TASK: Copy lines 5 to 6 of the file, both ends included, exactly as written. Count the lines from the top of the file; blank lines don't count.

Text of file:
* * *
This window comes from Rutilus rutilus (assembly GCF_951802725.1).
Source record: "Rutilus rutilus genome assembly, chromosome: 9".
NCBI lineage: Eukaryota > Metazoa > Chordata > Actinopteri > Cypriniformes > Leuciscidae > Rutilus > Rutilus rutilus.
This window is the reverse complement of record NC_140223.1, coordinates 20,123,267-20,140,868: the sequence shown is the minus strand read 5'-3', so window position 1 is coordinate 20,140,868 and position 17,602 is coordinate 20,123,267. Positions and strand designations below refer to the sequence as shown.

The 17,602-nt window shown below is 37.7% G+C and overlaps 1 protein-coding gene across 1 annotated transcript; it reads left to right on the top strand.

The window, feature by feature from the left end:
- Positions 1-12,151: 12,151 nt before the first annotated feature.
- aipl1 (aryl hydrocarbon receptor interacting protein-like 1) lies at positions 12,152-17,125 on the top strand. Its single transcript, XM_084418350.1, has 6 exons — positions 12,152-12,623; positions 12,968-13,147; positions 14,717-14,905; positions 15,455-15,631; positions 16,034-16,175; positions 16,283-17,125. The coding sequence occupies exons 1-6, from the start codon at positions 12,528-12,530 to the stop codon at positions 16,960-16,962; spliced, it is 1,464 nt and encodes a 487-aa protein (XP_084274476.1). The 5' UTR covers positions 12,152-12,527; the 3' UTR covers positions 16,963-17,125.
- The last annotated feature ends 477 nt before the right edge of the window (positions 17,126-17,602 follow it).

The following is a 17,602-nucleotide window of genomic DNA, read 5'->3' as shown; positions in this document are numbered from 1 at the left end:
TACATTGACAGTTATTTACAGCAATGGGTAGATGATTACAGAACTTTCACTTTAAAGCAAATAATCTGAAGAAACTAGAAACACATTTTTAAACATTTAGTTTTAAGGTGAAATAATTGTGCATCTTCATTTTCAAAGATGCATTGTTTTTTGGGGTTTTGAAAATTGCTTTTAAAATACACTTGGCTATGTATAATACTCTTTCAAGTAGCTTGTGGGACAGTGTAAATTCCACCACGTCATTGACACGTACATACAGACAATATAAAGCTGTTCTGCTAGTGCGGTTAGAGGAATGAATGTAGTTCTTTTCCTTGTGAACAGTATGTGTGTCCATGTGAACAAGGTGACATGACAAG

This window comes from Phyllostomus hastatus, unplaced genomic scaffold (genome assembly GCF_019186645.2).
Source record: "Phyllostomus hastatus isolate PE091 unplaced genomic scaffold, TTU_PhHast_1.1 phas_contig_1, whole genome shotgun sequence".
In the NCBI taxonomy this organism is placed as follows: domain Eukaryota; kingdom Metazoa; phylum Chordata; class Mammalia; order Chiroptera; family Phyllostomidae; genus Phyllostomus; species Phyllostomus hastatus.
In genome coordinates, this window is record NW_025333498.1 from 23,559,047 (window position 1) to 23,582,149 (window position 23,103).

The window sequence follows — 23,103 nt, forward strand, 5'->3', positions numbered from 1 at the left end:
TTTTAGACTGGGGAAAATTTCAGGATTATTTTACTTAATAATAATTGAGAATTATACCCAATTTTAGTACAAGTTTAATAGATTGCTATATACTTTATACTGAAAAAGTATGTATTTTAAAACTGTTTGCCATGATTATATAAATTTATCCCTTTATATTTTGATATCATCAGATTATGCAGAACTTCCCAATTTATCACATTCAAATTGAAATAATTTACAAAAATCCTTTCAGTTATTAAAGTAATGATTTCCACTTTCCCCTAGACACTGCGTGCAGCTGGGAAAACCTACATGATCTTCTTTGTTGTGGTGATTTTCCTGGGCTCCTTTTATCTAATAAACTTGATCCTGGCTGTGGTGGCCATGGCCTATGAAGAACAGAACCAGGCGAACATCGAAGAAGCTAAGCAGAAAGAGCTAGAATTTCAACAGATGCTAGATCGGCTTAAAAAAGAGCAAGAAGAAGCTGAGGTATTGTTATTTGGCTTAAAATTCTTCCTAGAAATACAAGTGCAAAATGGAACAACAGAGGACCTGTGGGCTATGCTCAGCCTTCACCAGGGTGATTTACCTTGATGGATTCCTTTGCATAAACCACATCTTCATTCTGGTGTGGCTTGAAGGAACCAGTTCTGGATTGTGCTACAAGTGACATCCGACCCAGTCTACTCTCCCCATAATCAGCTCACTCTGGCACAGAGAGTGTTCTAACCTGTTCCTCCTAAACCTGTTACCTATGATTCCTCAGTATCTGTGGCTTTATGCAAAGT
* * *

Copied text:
The 17,602-nt window shown below is 37.7% G+C and overlaps 1 protein-coding gene across 1 annotated transcript; it reads left to right on the top strand.

The window, feature by feature from the left end: